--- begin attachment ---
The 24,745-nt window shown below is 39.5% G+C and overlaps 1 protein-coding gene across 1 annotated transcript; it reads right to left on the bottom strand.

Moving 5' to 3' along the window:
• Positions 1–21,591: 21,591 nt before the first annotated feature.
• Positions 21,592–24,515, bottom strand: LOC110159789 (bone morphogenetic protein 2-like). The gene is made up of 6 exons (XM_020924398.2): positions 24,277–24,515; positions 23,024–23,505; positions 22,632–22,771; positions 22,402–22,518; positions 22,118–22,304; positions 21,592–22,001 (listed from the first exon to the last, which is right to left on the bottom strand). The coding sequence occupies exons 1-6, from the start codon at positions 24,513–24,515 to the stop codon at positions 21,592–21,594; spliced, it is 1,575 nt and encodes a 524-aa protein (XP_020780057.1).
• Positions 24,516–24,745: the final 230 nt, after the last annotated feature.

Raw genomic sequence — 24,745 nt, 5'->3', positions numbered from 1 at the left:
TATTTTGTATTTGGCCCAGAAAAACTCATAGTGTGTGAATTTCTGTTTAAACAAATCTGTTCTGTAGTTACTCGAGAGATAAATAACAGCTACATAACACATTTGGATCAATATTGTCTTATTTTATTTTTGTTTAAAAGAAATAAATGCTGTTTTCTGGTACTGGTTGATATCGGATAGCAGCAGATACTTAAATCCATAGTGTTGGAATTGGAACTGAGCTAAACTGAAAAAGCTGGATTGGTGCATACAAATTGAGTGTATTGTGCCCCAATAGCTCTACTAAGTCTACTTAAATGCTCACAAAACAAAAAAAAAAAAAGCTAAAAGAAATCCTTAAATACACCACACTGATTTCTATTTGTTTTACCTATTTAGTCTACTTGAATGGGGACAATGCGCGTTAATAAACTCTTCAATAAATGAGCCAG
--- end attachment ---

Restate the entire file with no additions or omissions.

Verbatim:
The 24,745-nt window shown below is 39.5% G+C and overlaps 1 protein-coding gene across 1 annotated transcript; it reads right to left on the bottom strand.

Moving 5' to 3' along the window:
• Positions 1–21,591: 21,591 nt before the first annotated feature.
• Positions 21,592–24,515, bottom strand: LOC110159789 (bone morphogenetic protein 2-like). The gene is made up of 6 exons (XM_020924398.2): positions 24,277–24,515; positions 23,024–23,505; positions 22,632–22,771; positions 22,402–22,518; positions 22,118–22,304; positions 21,592–22,001 (listed from the first exon to the last, which is right to left on the bottom strand). The coding sequence occupies exons 1-6, from the start codon at positions 24,513–24,515 to the stop codon at positions 21,592–21,594; spliced, it is 1,575 nt and encodes a 524-aa protein (XP_020780057.1).
• Positions 24,516–24,745: the final 230 nt, after the last annotated feature.

Raw genomic sequence — 24,745 nt, 5'->3', positions numbered from 1 at the left:
TATTTTGTATTTGGCCCAGAAAAACTCATAGTGTGTGAATTTCTGTTTAAACAAATCTGTTCTGTAGTTACTCGAGAGATAAATAACAGCTACATAACACATTTGGATCAATATTGTCTTATTTTATTTTTGTTTAAAAGAAATAAATGCTGTTTTCTGGTACTGGTTGATATCGGATAGCAGCAGATACTTAAATCCATAGTGTTGGAATTGGAACTGAGCTAAACTGAAAAAGCTGGATTGGTGCATACAAATTGAGTGTATTGTGCCCCAATAGCTCTACTAAGTCTACTTAAATGCTCACAAAACAAAAAAAAAAAAAGCTAAAAGAAATCCTTAAATACACCACACTGATTTCTATTTGTTTTACCTATTTAGTCTACTTGAATGGGGACAATGCGCGTTAATAAACTCTTCAATAAATGAGCCAG